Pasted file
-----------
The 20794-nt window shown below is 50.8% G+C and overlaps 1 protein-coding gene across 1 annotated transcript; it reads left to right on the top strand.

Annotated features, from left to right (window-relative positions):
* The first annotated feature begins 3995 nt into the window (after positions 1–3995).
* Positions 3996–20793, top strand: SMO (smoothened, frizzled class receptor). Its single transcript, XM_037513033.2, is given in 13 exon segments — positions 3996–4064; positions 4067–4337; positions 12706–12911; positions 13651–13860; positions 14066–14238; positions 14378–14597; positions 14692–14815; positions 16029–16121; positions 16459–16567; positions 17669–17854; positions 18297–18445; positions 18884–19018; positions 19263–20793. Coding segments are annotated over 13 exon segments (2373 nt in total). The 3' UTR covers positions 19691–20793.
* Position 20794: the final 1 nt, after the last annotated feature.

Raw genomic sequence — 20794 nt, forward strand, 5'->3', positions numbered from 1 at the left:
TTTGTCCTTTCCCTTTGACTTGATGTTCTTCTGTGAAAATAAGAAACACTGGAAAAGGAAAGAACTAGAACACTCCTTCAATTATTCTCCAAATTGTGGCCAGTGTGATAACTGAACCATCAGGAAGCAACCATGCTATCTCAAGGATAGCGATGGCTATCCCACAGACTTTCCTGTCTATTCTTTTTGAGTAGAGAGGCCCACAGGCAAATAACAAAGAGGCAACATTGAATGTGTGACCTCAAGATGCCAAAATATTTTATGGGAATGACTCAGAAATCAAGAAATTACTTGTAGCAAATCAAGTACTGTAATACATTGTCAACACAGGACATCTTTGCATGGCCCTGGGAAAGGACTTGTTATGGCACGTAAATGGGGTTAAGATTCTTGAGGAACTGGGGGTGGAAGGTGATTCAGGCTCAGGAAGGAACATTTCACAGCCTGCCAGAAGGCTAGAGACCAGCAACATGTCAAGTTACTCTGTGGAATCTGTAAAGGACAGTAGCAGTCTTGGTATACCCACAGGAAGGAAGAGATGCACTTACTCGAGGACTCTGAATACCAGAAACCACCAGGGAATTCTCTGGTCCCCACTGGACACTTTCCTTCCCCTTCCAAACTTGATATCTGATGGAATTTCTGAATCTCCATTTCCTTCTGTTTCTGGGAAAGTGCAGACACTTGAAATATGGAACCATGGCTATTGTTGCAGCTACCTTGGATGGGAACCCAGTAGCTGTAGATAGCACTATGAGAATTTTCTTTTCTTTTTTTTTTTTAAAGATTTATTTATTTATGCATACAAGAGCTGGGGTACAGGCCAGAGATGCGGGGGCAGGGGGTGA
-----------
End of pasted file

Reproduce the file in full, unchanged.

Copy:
The 20794-nt window shown below is 50.8% G+C and overlaps 1 protein-coding gene across 1 annotated transcript; it reads left to right on the top strand.

Annotated features, from left to right (window-relative positions):
* The first annotated feature begins 3995 nt into the window (after positions 1–3995).
* Positions 3996–20793, top strand: SMO (smoothened, frizzled class receptor). Its single transcript, XM_037513033.2, is given in 13 exon segments — positions 3996–4064; positions 4067–4337; positions 12706–12911; positions 13651–13860; positions 14066–14238; positions 14378–14597; positions 14692–14815; positions 16029–16121; positions 16459–16567; positions 17669–17854; positions 18297–18445; positions 18884–19018; positions 19263–20793. Coding segments are annotated over 13 exon segments (2373 nt in total). The 3' UTR covers positions 19691–20793.
* Position 20794: the final 1 nt, after the last annotated feature.

Raw genomic sequence — 20794 nt, forward strand, 5'->3', positions numbered from 1 at the left:
TTTGTCCTTTCCCTTTGACTTGATGTTCTTCTGTGAAAATAAGAAACACTGGAAAAGGAAAGAACTAGAACACTCCTTCAATTATTCTCCAAATTGTGGCCAGTGTGATAACTGAACCATCAGGAAGCAACCATGCTATCTCAAGGATAGCGATGGCTATCCCACAGACTTTCCTGTCTATTCTTTTTGAGTAGAGAGGCCCACAGGCAAATAACAAAGAGGCAACATTGAATGTGTGACCTCAAGATGCCAAAATATTTTATGGGAATGACTCAGAAATCAAGAAATTACTTGTAGCAAATCAAGTACTGTAATACATTGTCAACACAGGACATCTTTGCATGGCCCTGGGAAAGGACTTGTTATGGCACGTAAATGGGGTTAAGATTCTTGAGGAACTGGGGGTGGAAGGTGATTCAGGCTCAGGAAGGAACATTTCACAGCCTGCCAGAAGGCTAGAGACCAGCAACATGTCAAGTTACTCTGTGGAATCTGTAAAGGACAGTAGCAGTCTTGGTATACCCACAGGAAGGAAGAGATGCACTTACTCGAGGACTCTGAATACCAGAAACCACCAGGGAATTCTCTGGTCCCCACTGGACACTTTCCTTCCCCTTCCAAACTTGATATCTGATGGAATTTCTGAATCTCCATTTCCTTCTGTTTCTGGGAAAGTGCAGACACTTGAAATATGGAACCATGGCTATTGTTGCAGCTACCTTGGATGGGAACCCAGTAGCTGTAGATAGCACTATGAGAATTTTCTTTTCTTTTTTTTTTTTAAAGATTTATTTATTTATGCATACAAGAGCTGGGGTACAGGCCAGAGATGCGGGGGCAGGGGGTGA